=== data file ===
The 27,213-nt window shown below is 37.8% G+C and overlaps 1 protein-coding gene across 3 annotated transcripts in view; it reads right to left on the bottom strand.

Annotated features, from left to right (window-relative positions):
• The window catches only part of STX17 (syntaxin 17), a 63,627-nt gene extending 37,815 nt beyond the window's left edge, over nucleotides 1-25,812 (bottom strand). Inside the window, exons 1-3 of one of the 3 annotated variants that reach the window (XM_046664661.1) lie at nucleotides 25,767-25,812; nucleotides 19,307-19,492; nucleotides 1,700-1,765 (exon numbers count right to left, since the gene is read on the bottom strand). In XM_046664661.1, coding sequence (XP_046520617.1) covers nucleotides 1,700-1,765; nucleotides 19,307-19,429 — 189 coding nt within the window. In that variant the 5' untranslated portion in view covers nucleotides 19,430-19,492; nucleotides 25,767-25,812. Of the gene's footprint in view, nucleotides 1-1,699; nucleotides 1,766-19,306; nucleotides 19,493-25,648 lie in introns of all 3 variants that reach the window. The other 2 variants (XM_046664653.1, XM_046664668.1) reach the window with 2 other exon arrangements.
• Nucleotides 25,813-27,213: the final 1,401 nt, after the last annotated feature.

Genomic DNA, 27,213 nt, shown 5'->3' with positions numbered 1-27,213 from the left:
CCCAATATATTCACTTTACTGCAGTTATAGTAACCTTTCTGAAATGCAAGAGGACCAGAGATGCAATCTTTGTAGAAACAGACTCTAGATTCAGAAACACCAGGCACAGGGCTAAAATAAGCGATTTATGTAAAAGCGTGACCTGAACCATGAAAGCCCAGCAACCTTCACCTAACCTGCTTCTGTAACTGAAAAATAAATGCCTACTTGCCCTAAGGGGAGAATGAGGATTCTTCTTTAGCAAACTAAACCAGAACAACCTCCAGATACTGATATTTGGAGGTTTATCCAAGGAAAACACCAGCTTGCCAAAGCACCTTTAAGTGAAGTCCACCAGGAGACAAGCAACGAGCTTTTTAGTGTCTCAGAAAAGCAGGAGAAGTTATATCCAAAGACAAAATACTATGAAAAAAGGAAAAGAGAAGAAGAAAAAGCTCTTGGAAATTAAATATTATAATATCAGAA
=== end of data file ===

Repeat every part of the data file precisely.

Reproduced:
The 27,213-nt window shown below is 37.8% G+C and overlaps 1 protein-coding gene across 3 annotated transcripts in view; it reads right to left on the bottom strand.

Annotated features, from left to right (window-relative positions):
• The window catches only part of STX17 (syntaxin 17), a 63,627-nt gene extending 37,815 nt beyond the window's left edge, over nucleotides 1-25,812 (bottom strand). Inside the window, exons 1-3 of one of the 3 annotated variants that reach the window (XM_046664661.1) lie at nucleotides 25,767-25,812; nucleotides 19,307-19,492; nucleotides 1,700-1,765 (exon numbers count right to left, since the gene is read on the bottom strand). In XM_046664661.1, coding sequence (XP_046520617.1) covers nucleotides 1,700-1,765; nucleotides 19,307-19,429 — 189 coding nt within the window. In that variant the 5' untranslated portion in view covers nucleotides 19,430-19,492; nucleotides 25,767-25,812. Of the gene's footprint in view, nucleotides 1-1,699; nucleotides 1,766-19,306; nucleotides 19,493-25,648 lie in introns of all 3 variants that reach the window. The other 2 variants (XM_046664653.1, XM_046664668.1) reach the window with 2 other exon arrangements.
• Nucleotides 25,813-27,213: the final 1,401 nt, after the last annotated feature.

Genomic DNA, 27,213 nt, shown 5'->3' with positions numbered 1-27,213 from the left:
CCCAATATATTCACTTTACTGCAGTTATAGTAACCTTTCTGAAATGCAAGAGGACCAGAGATGCAATCTTTGTAGAAACAGACTCTAGATTCAGAAACACCAGGCACAGGGCTAAAATAAGCGATTTATGTAAAAGCGTGACCTGAACCATGAAAGCCCAGCAACCTTCACCTAACCTGCTTCTGTAACTGAAAAATAAATGCCTACTTGCCCTAAGGGGAGAATGAGGATTCTTCTTTAGCAAACTAAACCAGAACAACCTCCAGATACTGATATTTGGAGGTTTATCCAAGGAAAACACCAGCTTGCCAAAGCACCTTTAAGTGAAGTCCACCAGGAGACAAGCAACGAGCTTTTTAGTGTCTCAGAAAAGCAGGAGAAGTTATATCCAAAGACAAAATACTATGAAAAAAGGAAAAGAGAAGAAGAAAAAGCTCTTGGAAATTAAATATTATAATATCAGAA